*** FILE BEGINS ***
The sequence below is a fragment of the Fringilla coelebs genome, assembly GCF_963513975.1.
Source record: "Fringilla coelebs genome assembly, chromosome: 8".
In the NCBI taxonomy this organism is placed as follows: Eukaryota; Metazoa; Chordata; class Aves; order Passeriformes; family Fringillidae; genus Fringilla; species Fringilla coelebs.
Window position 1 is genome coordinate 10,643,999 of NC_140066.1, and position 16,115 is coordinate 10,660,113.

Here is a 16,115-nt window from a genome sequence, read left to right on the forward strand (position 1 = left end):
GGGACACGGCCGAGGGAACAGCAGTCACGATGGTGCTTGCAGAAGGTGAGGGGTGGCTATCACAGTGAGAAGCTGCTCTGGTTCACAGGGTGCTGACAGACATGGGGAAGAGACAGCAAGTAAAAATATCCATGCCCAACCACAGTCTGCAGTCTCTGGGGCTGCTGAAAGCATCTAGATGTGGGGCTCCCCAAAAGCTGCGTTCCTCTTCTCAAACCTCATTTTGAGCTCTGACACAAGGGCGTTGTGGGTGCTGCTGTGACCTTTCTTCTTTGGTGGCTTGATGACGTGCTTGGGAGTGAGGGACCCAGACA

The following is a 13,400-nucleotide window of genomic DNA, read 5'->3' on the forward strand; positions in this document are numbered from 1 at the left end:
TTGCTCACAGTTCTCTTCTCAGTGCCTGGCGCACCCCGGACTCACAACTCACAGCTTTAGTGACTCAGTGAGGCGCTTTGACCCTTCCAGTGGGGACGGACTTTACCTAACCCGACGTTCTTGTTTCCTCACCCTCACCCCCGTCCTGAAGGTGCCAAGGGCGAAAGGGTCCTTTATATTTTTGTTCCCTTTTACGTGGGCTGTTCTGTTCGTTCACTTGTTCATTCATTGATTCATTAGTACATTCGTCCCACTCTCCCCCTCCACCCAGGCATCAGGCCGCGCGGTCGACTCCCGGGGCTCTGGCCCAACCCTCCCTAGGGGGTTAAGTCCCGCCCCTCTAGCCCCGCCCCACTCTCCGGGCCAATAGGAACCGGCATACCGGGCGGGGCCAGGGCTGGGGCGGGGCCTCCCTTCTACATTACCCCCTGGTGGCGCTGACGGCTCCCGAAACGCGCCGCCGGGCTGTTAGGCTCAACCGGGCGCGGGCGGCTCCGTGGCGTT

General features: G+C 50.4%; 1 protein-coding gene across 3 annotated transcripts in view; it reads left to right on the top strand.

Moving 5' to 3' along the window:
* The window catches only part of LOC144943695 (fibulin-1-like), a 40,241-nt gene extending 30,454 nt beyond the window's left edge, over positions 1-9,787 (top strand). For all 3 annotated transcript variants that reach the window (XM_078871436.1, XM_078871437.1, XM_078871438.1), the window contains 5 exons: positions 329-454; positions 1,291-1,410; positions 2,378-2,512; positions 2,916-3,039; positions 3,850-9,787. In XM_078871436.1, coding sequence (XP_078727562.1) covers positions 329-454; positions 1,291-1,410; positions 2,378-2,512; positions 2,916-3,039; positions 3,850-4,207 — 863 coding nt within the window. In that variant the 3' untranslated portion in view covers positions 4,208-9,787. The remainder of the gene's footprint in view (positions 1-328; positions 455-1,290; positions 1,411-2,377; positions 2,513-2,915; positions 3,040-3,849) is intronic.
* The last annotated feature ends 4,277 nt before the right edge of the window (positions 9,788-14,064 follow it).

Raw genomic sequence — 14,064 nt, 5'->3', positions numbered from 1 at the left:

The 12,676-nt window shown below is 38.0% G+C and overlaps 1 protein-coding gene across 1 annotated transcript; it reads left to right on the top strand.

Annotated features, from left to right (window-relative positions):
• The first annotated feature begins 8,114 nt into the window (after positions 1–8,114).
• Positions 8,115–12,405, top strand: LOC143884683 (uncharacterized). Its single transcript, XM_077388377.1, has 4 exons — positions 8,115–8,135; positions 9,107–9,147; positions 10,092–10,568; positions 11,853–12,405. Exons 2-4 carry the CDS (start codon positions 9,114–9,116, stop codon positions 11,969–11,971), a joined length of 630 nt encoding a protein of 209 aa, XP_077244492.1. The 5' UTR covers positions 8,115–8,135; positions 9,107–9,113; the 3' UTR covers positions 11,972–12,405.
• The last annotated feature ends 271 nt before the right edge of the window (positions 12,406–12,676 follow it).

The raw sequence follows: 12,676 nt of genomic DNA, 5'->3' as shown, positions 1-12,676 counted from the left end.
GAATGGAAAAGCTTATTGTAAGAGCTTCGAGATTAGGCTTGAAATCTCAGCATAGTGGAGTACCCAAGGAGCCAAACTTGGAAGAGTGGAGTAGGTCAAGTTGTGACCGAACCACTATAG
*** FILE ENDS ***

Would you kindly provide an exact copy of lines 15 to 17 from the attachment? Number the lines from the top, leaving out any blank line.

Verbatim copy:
Annotated features, from left to right (window-relative positions):
• The first annotated feature begins 8,114 nt into the window (after positions 1–8,114).
• Positions 8,115–12,405, top strand: LOC143884683 (uncharacterized). Its single transcript, XM_077388377.1, has 4 exons — positions 8,115–8,135; positions 9,107–9,147; positions 10,092–10,568; positions 11,853–12,405. Exons 2-4 carry the CDS (start codon positions 9,114–9,116, stop codon positions 11,969–11,971), a joined length of 630 nt encoding a protein of 209 aa, XP_077244492.1. The 5' UTR covers positions 8,115–8,135; positions 9,107–9,113; the 3' UTR covers positions 11,972–12,405.